When she beckoned him with a finger, moving towards him all the same, saliva pooled beneath his tongue.
He held up both hands. "There is another option."
There, he thought as a flash of anticipation fired in the depths of her eyes before she blinked and it was gone. But now he knew he wasn't the only one sensing awareness? Attraction? Definitely something
"What do you say I pay you the full complement of lessons, and we call it a day? Sam needn't ever have to know."
"Great. Fine with me. But when you hit the dance floor on Sam's wedding day, and all eyes are on you as you trip over Sam's feet, what shall we tell her then?"
He wondered for a fanciful fleeting second if the woman might well be a witch. Less than five minutes and she'd struck him right in his Achilles' heel.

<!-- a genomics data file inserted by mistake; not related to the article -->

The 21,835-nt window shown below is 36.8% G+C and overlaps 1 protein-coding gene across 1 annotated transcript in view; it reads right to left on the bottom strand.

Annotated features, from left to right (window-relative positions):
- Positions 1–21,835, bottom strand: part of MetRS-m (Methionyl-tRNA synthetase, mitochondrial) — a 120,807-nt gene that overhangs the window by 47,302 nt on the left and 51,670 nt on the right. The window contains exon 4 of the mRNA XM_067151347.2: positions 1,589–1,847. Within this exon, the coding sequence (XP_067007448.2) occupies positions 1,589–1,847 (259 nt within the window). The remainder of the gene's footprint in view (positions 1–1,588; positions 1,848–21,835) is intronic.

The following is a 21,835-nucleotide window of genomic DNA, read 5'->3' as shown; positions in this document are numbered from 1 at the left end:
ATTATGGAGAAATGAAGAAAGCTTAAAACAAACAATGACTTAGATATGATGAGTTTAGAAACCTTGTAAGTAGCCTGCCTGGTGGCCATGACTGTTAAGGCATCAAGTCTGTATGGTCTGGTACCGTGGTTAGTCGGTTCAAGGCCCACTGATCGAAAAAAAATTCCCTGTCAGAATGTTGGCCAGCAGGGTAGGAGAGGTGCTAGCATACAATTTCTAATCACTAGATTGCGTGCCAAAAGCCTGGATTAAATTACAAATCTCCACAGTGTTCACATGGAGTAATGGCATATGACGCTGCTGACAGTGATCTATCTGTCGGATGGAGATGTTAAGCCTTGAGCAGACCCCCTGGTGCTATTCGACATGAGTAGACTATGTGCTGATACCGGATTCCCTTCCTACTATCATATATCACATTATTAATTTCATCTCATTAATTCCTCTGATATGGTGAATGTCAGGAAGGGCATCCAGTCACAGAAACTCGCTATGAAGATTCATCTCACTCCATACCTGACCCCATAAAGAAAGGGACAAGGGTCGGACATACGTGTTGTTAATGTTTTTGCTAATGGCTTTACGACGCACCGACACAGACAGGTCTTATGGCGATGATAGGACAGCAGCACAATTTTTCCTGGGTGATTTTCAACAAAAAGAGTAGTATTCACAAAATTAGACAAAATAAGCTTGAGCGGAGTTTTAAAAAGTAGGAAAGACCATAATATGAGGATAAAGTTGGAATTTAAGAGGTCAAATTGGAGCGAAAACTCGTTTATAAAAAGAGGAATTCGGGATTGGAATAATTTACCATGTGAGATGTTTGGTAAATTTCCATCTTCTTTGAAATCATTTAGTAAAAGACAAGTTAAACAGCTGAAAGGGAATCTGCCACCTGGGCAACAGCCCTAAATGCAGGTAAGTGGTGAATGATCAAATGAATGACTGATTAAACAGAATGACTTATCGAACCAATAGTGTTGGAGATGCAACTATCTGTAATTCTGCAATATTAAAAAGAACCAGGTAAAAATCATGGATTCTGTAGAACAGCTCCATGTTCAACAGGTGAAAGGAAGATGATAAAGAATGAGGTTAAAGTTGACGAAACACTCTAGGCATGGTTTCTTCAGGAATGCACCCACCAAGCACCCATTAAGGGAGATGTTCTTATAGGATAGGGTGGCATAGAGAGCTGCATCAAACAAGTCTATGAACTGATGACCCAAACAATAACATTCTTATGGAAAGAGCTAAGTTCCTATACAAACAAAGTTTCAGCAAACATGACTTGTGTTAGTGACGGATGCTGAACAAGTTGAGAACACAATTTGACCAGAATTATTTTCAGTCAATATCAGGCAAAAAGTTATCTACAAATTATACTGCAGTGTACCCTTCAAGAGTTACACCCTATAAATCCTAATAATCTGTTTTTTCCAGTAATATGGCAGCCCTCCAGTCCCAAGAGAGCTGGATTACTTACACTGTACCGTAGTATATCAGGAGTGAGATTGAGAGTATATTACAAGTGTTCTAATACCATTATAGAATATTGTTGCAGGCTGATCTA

"You done, Mr Fitzgerald? Because honestly, I teach two-year-olds who put up less of a fuss. You're a big boy. You can do this."
She lifted her arms into a graceful half-circle in front of her, an invitation for him to do the same. But when he did little more than twitch a muscle in his cheek, she sworeand rather colourfullybefore she walked the final few paces, took his hands, and, with a strength that belied her lean frame, lifted them into a matching arc.
Up close he caught glints of auburn in her dark hair. A smattering of tiny freckles dusted the bridge of her nose.
Though his thoughts dried up as she fitted herself into the space between his arms and dropped his right hand to her hip. His palm found fabric, his fingers found skin. Smooth skin. Hot skin. Her skin.
She slid her right hand into his left and the heat of the night became trapped between them.
"Yes, Ryder," she said, mirroring his serious tone.
"It's been a while for me."
The teeth that flashed within her smile were sharp enough to have his skin tighten all over.